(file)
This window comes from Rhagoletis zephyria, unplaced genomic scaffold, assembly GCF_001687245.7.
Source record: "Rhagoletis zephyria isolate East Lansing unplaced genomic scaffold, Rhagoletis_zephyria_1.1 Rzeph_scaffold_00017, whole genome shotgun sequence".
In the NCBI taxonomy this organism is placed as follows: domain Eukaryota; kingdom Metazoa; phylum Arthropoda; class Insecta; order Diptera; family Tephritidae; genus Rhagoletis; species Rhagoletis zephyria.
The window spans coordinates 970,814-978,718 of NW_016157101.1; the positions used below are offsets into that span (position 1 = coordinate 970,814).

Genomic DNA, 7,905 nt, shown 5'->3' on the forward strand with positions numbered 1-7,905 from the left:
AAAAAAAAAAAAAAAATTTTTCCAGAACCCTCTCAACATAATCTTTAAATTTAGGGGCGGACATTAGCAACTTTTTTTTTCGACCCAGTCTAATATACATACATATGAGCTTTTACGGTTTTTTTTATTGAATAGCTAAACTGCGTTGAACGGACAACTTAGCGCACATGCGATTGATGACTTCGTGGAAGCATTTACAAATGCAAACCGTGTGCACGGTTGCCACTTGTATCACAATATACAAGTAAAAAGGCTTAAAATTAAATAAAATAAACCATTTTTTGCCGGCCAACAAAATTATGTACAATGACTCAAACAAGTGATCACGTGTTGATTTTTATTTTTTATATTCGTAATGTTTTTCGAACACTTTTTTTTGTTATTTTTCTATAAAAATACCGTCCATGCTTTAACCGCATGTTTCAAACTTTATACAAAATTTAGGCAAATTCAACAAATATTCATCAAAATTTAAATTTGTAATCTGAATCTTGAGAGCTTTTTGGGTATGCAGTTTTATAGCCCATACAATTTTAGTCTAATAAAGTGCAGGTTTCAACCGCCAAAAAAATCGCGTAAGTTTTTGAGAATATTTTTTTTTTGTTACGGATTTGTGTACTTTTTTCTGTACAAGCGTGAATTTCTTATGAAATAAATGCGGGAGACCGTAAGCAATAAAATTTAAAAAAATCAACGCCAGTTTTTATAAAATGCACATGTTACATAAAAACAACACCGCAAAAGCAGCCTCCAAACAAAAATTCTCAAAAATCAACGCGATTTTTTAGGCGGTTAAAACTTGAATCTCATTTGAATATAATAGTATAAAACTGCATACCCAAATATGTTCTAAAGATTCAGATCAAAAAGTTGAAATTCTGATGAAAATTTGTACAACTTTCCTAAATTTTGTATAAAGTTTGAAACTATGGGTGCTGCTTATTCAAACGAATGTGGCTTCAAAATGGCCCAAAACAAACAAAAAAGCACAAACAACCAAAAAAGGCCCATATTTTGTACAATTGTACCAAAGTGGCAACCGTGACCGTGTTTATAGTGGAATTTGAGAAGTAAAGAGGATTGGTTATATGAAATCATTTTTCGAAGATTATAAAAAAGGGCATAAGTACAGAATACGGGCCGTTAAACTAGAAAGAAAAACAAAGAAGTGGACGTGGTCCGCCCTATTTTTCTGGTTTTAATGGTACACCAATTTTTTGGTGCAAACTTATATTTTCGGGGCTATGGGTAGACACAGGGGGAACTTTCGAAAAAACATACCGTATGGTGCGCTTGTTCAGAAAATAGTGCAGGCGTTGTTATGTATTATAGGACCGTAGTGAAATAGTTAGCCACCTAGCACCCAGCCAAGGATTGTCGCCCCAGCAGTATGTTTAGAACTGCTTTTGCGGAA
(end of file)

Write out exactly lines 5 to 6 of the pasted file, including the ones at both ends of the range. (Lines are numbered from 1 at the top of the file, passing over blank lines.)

Genomic DNA, 7,905 nt, shown 5'->3' on the forward strand with positions numbered 1-7,905 from the left:
AAAAAAAAAAAAAAAATTTTTCCAGAACCCTCTCAACATAATCTTTAAATTTAGGGGCGGACATTAGCAACTTTTTTTTTCGACCCAGTCTAATATACATACATATGAGCTTTTACGGTTTTTTTTATTGAATAGCTAAACTGCGTTGAACGGACAACTTAGCGCACATGCGATTGATGACTTCGTGGAAGCATTTACAAATGCAAACCGTGTGCACGGTTGCCACTTGTATCACAATATACAAGTAAAAAGGCTTAAAATTAAATAAAATAAACCATTTTTTGCCGGCCAACAAAATTATGTACAATGACTCAAACAAGTGATCACGTGTTGATTTTTATTTTTTATATTCGTAATGTTTTTCGAACACTTTTTTTTGTTATTTTTCTATAAAAATACCGTCCATGCTTTAACCGCATGTTTCAAACTTTATACAAAATTTAGGCAAATTCAACAAATATTCATCAAAATTTAAATTTGTAATCTGAATCTTGAGAGCTTTTTGGGTATGCAGTTTTATAGCCCATACAATTTTAGTCTAATAAAGTGCAGGTTTCAACCGCCAAAAAAATCGCGTAAGTTTTTGAGAATATTTTTTTTTTGTTACGGATTTGTGTACTTTTTTCTGTACAAGCGTGAATTTCTTATGAAATAAATGCGGGAGACCGTAAGCAATAAAATTTAAAAAAATCAACGCCAGTTTTTATAAAATGCACATGTTACATAAAAACAACACCGCAAAAGCAGCCTCCAAACAAAAATTCTCAAAAATCAACGCGATTTTTTAGGCGGTTAAAACTTGAATCTCATTTGAATATAATAGTATAAAACTGCATACCCAAATATGTTCTAAAGATTCAGATCAAAAAGTTGAAATTCTGATGAAAATTTGTACAACTTTCCTAAATTTTGTATAAAGTTTGAAACTATGGGTGCTGCTTATTCAAACGAATGTGGCTTCAAAATGGCCCAAAACAAACAAAAAAGCACAAACAACCAAAAAAGGCCCATATTTTGTACAATTGTACCAAAGTGGCAACCGTGACCGTGTTTATAGTGGAATTTGAGAAGTAAAGAGGATTGGTTATATGAAATCATTTTTCGAAGATTATAAAAAAGGGCATAAGTACAGAATACGGGCCGTTAAACTAGAAAGAAAAACAAAGAAGTGGACGTGGTCCGCCCTATTTTTCTGGTTTTAATGGTACACCAATTTTTTGGTGCAAACTTATATTTTCGGGGCTATGGGTAGACACAGGGGGAACTTTCGAAAAAACATACCGTATGGTGCGCTTGTTCAGAAAATAGTGCAGGCGTTGTTATGTATTATAGGACCGTAGTGAAATAGTTAGCCACCTAGCACCCAGCCAAGGATTGTCGCCCCAGCAGTATGTTTAGAACTGCTTTTGCGGAA